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Eden Project hosts the World Pasty Championships

The World Pasty Championships are hosted by the eco-friendly Eden Project near St Austell and attract hundreds of entries from all over the world.
The near is better known for its giant biomes and educational rainforest plantings than as the home of the Cornish pasty. However, the first Saturday in March has become the annual date when they host the World Pasty Championships, followed by an evening of fun at the Oggy Oscars party!

Celebrate St Piran’s Day the Cornish Way!

Appropriately, the event takes place just before St Piran’s Day, March 5th. St Piran, in case you were unsure, is the patron saint of and the patron saint of tin miners. His flag is the white cross on a black background you will see flying across the county on any visit. St Piran’s Day has become the National Day of Cornwall and should definitely be celebrated with a large and tasty pasty for lunch.

This is only the second year that the event has taken place. It was started as a one-off event when the Eden Bakery organised the first such event in 2012. They were staggered when 100 competitors registered to take part. Entries arrived from all over the UK and even from the USA! It has grown into a day-long celebration centred on Cornwall’s national dish – the humble pasty.

History of Cornish Pasties

For “emmets” (the Cornish nickname for visitors) I should include a quick history of the pasty. This traditional half-circular pastry with a crimped edge was said to have been devised by tin miners’ wives who wrapped up a hot meal of meat, potato, onion and swede and baked it in a shortcrust pastry “pocket”. Made from a folded-over circle of pastry, the pasty was the perfect shape to slip into a miner’s pocket as he went to work down the mine. Eaten later, the miner could hold the thick crust and eat the pasty, discarding the dirty crimped crust at the end.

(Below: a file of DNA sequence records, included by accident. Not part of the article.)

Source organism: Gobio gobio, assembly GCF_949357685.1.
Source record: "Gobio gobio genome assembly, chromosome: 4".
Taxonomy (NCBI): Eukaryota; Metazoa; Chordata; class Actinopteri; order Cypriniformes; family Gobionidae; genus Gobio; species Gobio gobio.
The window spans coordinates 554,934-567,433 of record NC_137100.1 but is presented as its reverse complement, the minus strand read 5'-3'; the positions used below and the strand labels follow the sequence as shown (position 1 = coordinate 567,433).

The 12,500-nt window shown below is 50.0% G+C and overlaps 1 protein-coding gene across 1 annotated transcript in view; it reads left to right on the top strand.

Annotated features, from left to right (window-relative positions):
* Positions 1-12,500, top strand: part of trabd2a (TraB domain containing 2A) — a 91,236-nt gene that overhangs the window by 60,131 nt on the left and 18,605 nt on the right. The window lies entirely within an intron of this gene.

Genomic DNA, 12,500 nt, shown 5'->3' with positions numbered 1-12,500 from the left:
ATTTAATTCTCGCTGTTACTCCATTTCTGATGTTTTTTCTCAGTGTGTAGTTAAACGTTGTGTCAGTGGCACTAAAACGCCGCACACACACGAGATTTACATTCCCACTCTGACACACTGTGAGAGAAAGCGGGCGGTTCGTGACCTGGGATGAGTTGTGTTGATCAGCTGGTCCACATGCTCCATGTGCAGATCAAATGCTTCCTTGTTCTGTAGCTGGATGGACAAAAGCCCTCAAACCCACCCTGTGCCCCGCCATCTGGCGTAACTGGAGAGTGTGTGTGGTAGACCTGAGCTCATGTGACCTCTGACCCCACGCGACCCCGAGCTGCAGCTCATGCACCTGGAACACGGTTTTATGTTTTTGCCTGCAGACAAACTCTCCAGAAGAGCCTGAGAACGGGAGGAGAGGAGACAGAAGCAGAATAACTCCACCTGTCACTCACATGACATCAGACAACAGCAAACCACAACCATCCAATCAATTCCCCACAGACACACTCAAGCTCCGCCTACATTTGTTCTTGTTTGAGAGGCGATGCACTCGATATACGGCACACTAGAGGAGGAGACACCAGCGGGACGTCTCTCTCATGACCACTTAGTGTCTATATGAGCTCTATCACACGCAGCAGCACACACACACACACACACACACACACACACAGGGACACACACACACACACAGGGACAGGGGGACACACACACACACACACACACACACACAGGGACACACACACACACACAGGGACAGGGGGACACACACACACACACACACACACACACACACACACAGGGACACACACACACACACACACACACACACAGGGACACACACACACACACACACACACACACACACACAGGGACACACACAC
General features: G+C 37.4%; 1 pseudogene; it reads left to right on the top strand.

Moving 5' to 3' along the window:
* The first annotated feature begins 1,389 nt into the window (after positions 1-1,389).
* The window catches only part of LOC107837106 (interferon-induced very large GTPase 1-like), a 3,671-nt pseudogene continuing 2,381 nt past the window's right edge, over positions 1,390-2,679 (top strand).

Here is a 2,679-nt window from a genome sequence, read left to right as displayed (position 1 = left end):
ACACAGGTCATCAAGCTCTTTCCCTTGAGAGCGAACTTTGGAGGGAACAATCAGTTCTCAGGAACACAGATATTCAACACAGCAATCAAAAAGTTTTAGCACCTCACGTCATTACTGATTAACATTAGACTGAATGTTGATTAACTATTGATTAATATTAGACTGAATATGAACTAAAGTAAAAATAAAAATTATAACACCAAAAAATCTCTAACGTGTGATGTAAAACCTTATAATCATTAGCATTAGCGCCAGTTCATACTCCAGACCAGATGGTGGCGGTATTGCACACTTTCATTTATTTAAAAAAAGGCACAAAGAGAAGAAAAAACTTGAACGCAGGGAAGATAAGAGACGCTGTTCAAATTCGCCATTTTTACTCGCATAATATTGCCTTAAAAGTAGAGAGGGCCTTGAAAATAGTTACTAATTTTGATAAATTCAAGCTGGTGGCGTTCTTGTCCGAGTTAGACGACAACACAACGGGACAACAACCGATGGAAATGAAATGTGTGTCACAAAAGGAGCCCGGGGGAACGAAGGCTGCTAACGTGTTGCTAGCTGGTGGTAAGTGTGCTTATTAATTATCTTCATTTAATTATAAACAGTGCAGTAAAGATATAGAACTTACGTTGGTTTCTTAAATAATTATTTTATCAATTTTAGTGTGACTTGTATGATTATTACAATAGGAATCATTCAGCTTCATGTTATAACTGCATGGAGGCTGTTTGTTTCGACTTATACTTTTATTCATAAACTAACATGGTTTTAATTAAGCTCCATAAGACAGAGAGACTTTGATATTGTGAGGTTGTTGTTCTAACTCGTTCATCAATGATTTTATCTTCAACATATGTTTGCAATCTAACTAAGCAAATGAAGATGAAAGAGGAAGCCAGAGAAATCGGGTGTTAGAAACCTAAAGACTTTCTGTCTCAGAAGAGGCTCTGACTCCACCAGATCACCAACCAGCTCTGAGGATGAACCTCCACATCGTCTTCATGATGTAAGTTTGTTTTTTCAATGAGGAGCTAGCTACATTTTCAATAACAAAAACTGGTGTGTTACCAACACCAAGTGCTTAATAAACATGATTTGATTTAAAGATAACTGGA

World Pasty Championships at Eden Project

Simple to make, you would find it hard to believe that almost everyone’s homemade pasty tastes different in one way or another. This was certainly evidenced at the first World Pasty Championships. They were all tasty – but judging the best is not an enviable task. If you fancy being part of the next event, either as a competitor or as part of the crowd, then head down to the at Bodelver the first Saturday in March.

Amateur and professional bakers compete under their own names and have to comply with a strict set of guidelines. However, for versatility and originality the open categories seem to be where “anything goes”, and ingredients such as wild rabbit, peas, smoked fish, saffron and lemon zest creep into the ingredients list.

Small, medium and large companies will compete against each other under their bakery names, their reputations clearly at stake in this semi-serious event. There is also a children’s class for pint-sized would-be pasty champions.

Supported by the , once the winners’ trophies have been announced in the Visitor Centre at 4:30pm, there will be an Oggie Oscars Party to round off this great day at the Eden Project.

As we’ve already mentioned, there are as many different Cornish pasties as there are Cornish bakers. Have you enjoyed a particularly mouth-watering tasty pasty? Do share your personal favourite pasty source with us in the comment box below.

About Gillian Birch

Born in Cheshire, Gillian Birch moved to Cornwall at her earliest opportunity and never looked back. After 20 years, her ongoing discovery of popular attractions, quiet footpaths and local eateries has made her a fount of knowledge as she entertains readers with her informative articles on the hidden gems of Devon & Cornwall from a local point-of-view.

Find Gillian on Google+, and Twitter.

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